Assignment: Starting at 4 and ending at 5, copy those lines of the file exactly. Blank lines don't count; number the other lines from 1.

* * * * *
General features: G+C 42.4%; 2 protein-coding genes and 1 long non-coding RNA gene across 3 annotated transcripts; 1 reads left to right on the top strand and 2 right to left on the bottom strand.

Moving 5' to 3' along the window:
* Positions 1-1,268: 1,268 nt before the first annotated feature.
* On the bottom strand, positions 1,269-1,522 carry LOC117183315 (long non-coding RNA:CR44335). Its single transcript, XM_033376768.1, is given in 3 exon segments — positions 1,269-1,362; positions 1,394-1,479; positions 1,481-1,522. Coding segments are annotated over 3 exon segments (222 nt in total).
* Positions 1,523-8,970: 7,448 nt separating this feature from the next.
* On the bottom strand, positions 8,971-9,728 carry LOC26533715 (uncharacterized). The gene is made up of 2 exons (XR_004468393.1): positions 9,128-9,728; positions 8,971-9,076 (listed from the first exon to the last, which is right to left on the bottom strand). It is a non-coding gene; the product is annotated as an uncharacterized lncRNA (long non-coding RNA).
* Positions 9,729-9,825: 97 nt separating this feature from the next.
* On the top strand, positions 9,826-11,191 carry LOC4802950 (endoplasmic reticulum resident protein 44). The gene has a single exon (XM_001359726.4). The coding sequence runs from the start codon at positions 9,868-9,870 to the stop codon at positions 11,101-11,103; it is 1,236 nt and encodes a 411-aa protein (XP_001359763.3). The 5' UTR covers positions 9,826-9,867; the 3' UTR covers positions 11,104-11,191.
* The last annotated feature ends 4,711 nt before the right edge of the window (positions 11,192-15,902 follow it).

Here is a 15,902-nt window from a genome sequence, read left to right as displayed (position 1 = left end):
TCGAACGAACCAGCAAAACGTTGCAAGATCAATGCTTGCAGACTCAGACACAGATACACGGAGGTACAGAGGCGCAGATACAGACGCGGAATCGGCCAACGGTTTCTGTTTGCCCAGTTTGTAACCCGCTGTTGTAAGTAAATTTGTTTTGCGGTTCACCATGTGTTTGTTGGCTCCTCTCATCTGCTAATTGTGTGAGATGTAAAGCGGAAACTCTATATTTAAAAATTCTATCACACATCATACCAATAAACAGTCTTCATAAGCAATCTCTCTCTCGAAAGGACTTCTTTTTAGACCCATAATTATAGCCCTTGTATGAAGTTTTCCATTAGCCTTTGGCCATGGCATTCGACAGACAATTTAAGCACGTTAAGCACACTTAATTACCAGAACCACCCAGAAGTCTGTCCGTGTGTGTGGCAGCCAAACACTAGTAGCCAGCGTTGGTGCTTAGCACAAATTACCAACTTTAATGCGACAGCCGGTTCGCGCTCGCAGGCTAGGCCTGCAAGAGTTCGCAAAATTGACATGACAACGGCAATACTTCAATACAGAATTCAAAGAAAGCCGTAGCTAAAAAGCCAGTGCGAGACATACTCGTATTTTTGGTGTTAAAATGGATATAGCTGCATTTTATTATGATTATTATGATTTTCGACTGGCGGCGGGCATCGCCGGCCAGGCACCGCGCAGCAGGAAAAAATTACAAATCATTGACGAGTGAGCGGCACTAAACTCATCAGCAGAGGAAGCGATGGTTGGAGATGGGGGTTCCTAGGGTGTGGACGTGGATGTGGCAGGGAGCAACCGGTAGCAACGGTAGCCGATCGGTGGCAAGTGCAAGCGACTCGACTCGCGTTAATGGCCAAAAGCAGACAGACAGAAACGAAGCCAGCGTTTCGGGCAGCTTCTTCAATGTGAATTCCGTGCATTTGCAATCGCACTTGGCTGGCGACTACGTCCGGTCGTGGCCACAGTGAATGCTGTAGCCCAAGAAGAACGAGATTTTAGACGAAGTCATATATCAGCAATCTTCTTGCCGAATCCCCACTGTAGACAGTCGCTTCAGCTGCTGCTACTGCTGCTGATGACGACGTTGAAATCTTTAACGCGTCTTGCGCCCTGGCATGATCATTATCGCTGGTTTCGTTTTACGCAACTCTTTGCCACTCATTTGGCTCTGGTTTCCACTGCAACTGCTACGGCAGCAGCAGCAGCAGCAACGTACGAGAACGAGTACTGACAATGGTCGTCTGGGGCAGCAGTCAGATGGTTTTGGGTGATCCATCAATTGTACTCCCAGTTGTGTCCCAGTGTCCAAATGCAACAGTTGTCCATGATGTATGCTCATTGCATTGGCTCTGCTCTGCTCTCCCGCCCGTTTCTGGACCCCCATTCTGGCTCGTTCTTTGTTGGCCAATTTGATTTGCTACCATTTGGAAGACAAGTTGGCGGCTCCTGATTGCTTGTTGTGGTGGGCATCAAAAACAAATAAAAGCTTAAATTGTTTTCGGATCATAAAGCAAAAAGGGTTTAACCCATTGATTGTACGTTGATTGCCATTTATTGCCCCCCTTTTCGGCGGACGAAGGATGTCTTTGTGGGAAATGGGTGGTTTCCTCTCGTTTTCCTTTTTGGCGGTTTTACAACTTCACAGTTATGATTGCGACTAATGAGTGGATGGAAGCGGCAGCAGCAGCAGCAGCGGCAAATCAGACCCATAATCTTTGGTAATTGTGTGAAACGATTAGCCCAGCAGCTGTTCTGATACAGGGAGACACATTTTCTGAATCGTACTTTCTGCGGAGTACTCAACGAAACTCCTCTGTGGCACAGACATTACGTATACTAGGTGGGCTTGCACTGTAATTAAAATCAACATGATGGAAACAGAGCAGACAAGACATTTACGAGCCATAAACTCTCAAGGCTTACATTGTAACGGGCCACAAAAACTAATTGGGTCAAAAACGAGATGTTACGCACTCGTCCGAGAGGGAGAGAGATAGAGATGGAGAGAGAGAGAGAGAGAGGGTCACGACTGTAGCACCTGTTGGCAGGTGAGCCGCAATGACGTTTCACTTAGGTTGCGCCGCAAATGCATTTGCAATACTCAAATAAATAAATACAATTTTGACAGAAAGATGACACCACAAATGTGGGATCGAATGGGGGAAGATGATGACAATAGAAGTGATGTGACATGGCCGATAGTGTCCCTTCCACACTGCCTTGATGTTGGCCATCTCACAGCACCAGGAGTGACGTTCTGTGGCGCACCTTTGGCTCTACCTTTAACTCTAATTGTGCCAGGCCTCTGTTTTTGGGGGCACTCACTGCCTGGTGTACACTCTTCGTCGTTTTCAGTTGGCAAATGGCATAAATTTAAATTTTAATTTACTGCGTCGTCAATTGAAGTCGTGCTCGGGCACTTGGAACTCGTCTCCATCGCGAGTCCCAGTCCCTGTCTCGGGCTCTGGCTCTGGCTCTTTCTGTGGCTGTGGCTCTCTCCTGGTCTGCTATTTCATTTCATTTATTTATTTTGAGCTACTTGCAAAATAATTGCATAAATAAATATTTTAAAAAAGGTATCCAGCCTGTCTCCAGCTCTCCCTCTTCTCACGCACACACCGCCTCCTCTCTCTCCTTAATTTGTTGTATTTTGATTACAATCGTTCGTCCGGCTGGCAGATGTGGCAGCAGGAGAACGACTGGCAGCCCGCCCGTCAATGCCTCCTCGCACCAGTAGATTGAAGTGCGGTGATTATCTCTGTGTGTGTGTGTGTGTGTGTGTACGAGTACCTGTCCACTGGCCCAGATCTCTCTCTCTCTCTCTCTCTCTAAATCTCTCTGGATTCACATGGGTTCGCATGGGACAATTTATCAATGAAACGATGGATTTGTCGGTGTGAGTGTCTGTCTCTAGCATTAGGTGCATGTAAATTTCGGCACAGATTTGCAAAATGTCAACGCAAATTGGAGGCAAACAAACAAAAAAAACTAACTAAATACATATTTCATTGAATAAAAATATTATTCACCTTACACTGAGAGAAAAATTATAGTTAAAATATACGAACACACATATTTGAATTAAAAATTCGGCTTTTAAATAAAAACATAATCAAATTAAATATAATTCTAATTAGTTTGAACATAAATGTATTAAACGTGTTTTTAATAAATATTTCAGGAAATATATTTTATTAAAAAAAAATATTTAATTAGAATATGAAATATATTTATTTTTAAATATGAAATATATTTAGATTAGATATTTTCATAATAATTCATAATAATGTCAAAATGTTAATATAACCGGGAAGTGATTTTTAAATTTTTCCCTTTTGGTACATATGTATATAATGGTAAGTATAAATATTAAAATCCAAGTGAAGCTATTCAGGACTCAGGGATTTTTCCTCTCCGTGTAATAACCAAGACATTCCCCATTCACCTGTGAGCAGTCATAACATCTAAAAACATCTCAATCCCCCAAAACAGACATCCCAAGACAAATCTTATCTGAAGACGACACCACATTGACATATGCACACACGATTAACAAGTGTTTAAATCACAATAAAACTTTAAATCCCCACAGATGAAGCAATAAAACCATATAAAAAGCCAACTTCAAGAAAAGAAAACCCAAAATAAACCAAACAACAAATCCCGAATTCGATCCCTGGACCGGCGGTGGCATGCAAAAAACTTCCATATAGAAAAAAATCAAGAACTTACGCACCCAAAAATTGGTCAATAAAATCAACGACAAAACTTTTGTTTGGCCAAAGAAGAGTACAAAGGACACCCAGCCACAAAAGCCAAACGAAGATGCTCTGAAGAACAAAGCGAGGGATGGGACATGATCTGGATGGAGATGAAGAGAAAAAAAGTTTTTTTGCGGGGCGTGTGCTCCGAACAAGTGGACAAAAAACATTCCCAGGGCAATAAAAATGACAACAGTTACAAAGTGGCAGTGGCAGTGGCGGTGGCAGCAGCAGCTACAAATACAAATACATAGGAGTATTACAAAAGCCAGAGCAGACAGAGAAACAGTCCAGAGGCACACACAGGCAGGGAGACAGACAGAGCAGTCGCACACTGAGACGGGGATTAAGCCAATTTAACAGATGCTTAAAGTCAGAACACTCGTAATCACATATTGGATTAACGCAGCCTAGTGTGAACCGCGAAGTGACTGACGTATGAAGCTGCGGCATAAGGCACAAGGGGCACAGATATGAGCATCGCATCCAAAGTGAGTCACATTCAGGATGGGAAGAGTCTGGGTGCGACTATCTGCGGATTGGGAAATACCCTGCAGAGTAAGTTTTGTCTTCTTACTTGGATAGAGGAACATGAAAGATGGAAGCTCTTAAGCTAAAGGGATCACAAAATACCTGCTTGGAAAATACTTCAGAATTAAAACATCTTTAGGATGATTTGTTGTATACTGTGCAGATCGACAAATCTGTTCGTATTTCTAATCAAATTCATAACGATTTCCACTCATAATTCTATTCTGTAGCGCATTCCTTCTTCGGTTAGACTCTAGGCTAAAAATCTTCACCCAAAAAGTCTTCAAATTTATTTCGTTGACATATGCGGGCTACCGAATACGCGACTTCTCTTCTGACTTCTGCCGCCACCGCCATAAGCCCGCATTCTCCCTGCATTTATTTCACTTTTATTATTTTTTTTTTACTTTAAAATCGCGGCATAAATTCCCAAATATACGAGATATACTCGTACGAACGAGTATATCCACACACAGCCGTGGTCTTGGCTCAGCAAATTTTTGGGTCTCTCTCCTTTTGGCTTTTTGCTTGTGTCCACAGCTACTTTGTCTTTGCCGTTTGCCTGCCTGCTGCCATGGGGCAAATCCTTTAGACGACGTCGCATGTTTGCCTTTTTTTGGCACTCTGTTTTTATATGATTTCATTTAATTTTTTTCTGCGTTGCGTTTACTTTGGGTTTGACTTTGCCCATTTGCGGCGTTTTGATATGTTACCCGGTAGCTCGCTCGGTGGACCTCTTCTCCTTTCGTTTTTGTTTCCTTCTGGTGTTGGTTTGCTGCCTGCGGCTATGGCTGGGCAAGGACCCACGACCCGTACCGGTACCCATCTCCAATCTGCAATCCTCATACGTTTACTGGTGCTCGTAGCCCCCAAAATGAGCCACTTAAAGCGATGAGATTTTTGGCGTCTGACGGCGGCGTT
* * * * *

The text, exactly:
* On the bottom strand, positions 1,269-1,522 carry LOC117183315 (long non-coding RNA:CR44335). Its single transcript, XM_033376768.1, is given in 3 exon segments — positions 1,269-1,362; positions 1,394-1,479; positions 1,481-1,522. Coding segments are annotated over 3 exon segments (222 nt in total).
* Positions 1,523-8,970: 7,448 nt separating this feature from the next.